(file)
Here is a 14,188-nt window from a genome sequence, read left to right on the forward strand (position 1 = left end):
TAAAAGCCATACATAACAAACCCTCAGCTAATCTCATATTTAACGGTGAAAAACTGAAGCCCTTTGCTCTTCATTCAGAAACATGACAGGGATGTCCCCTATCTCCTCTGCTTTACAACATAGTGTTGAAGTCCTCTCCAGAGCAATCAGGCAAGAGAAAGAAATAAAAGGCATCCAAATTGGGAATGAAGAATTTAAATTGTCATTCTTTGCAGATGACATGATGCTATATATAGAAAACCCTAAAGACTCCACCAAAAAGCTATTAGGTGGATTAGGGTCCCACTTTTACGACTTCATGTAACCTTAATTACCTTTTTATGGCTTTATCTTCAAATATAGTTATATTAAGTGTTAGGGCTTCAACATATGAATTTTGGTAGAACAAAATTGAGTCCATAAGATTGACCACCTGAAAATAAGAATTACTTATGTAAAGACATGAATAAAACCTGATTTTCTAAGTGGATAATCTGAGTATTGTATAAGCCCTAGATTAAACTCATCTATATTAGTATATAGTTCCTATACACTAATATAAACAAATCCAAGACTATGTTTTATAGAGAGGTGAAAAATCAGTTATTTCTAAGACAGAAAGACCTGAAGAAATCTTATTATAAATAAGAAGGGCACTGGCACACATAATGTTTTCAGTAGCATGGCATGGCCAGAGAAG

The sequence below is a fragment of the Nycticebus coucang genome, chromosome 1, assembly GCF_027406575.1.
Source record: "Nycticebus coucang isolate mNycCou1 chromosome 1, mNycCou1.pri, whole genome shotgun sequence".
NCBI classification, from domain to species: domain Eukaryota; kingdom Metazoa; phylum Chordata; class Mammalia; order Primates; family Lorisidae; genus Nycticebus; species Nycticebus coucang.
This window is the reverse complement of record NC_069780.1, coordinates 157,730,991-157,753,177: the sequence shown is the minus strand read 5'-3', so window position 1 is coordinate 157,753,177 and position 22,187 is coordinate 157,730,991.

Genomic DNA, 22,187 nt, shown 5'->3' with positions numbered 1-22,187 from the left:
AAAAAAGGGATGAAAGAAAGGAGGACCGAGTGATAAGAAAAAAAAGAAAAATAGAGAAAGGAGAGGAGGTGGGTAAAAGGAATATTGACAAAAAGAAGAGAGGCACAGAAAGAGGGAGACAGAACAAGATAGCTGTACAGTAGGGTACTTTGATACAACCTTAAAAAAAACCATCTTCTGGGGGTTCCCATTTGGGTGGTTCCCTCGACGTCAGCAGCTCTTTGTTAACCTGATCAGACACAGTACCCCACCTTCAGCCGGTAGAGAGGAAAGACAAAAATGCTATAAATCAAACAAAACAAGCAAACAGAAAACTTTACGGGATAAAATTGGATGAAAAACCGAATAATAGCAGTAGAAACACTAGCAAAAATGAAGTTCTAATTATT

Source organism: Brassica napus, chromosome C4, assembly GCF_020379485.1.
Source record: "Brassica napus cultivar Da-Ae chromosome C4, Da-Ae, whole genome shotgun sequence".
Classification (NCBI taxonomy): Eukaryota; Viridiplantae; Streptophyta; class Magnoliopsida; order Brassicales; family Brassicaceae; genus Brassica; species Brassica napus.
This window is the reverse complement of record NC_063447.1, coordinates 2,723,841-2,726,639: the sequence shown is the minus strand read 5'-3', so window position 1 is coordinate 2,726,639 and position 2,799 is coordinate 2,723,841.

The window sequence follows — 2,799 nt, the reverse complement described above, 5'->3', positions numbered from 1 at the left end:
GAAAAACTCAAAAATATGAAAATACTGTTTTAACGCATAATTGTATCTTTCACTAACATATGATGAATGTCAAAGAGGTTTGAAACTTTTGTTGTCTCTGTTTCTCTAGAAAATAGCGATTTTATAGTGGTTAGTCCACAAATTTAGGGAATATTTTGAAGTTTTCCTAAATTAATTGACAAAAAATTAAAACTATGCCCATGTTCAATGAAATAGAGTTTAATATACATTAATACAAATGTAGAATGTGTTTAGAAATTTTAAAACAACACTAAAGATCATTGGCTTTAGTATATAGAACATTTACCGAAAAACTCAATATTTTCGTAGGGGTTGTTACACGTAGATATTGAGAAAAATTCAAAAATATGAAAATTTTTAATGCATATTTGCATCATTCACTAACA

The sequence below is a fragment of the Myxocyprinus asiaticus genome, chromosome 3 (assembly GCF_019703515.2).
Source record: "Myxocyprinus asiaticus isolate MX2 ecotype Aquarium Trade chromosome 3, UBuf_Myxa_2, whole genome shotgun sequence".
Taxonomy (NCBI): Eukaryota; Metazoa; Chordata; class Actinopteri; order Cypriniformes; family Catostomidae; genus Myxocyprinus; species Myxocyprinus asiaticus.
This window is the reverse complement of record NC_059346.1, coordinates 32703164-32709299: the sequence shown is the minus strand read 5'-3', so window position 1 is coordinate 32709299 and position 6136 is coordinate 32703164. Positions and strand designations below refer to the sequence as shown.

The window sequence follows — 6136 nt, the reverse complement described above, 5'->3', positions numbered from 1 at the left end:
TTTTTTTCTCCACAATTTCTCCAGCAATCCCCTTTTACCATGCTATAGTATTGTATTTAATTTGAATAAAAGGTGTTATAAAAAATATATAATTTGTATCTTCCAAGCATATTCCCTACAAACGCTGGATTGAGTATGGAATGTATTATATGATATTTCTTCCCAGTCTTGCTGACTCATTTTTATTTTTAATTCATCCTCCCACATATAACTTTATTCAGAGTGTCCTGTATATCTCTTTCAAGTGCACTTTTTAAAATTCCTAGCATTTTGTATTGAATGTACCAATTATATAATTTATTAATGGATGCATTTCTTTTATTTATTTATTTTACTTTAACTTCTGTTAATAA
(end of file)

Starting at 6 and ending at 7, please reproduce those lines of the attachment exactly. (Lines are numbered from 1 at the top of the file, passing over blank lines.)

This window is the reverse complement of record NC_069780.1, coordinates 157,730,991-157,753,177: the sequence shown is the minus strand read 5'-3', so window position 1 is coordinate 157,753,177 and position 22,187 is coordinate 157,730,991.

Genomic DNA, 22,187 nt, shown 5'->3' with positions numbered 1-22,187 from the left: